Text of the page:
Cruisers Forum
 


Join CruisersForum Today

Reply
 
Thread Tools Rate Thread Display Modes
Old 26-08-2017, 04:54   #31
Registered User

Join Date: Aug 2017
Posts: 18
Re: New to Living on a Boat

Quote:
Originally Posted by Nikki S View Post
Start looking at boats you think interest you by Opening every hatch in the floor, finding all the through hulls, keel bolts, and having a good look in every nook and cranny. turn the gate valves, etc. Take the front off electrical panels etc, If you can get your camera-phone into where the fuel tanks are take photos to check for rust. See what quality water comes out of the water tanks. Turn the stove on and any other appliances. Look in ever cupboard for signs of leaks from above. Get the hose onto it if possible- especially around the mast. Look for papers/old invoices that show maintenance history. A well maintained boat will generally have a record of the maintenance because it is valuable when selling to be able to show it. Inspect all the big ticket items- motor, generator, winches, rigging, teak decks, tanks, Inspect lots of boats and ask lots of questions before falling in love with one of them. Ask if someone can take you for a sail in it if possible. A boat that sails regularly is going to be lower risk than one that has sat in a marina unused for years. When you find 'the one', Get the boat out of the water and get a proper survey. Don't let love blind you to potential costs or issues that could stop you from ever getting out of the marina. A simpler boat is often a better choice because you'll have less to go wrong/maintain. Find out what other boats of that make and vintage are selling for around the world, and offer below average. It's a buyers market and a global market.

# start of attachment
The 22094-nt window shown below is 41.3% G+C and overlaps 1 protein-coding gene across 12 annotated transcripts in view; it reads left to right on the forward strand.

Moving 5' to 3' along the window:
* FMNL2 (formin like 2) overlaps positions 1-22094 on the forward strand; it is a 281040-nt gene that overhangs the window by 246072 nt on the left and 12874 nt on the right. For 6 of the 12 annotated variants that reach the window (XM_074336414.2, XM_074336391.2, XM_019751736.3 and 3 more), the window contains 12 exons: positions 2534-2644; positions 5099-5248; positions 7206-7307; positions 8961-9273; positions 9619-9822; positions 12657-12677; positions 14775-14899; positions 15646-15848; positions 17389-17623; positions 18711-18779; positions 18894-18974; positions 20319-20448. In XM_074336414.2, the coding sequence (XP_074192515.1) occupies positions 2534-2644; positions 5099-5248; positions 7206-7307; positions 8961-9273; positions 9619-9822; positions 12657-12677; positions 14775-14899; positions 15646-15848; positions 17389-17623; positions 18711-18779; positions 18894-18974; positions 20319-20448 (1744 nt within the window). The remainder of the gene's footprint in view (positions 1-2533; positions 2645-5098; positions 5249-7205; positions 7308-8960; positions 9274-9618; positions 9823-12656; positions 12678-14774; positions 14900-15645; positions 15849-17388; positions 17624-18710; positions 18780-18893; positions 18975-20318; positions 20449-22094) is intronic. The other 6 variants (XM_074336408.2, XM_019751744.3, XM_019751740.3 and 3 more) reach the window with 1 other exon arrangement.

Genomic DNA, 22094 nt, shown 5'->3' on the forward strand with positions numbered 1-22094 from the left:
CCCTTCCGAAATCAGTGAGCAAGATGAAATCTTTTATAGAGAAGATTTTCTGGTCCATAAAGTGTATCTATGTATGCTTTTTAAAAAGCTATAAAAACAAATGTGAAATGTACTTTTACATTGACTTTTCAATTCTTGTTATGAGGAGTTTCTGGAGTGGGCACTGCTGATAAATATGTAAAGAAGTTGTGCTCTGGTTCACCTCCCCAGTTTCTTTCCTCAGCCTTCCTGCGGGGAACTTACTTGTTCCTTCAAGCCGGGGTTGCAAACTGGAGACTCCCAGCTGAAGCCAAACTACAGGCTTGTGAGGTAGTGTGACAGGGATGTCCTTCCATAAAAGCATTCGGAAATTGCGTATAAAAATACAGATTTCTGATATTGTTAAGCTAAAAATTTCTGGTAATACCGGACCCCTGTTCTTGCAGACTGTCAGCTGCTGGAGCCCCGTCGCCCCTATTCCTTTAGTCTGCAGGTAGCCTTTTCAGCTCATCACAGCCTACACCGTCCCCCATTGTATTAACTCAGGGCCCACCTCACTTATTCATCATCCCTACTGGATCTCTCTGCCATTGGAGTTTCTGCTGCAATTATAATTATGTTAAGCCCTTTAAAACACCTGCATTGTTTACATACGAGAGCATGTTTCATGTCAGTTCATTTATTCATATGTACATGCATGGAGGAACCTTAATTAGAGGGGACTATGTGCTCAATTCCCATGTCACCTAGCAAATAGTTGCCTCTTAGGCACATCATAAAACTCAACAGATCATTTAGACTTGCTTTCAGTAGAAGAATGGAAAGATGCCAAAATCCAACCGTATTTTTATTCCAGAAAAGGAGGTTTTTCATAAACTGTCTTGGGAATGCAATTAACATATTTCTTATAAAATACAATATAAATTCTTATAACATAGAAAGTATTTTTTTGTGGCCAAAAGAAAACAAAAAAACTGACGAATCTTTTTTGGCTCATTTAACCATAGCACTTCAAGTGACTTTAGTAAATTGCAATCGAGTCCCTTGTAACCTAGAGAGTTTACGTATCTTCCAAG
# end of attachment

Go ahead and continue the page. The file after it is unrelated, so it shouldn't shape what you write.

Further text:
Thank you for your advice. I am totally not discouraged, but aware.
__________________

__________________
Sea_born is offline   Reply With Quote
Old 26-08-2017, 04:55   #32
Registered User

Join Date: Aug 2017
Posts: 18
Re: New to Living on a Boat

Quote:
Originally Posted by BamaRN View Post
Something that I did was look at staying on a boat through AirBnB. At the time I didn't know anyone with a boat and had not been on one. Best thing that I ever did! Now I know that I love living on a boat and it saved me a lot of time "just looking" at boats. Good luck!
Great experience. I am stealing that idea.
__________________

__________________
Sea_born is offline   Reply With Quote
Old 26-08-2017, 04:56   #33
Registered User

Join Date: Aug 2017
Posts: 18
Re: New to Living on a Boat

Quote:
Originally Posted by ardenlester00 View Post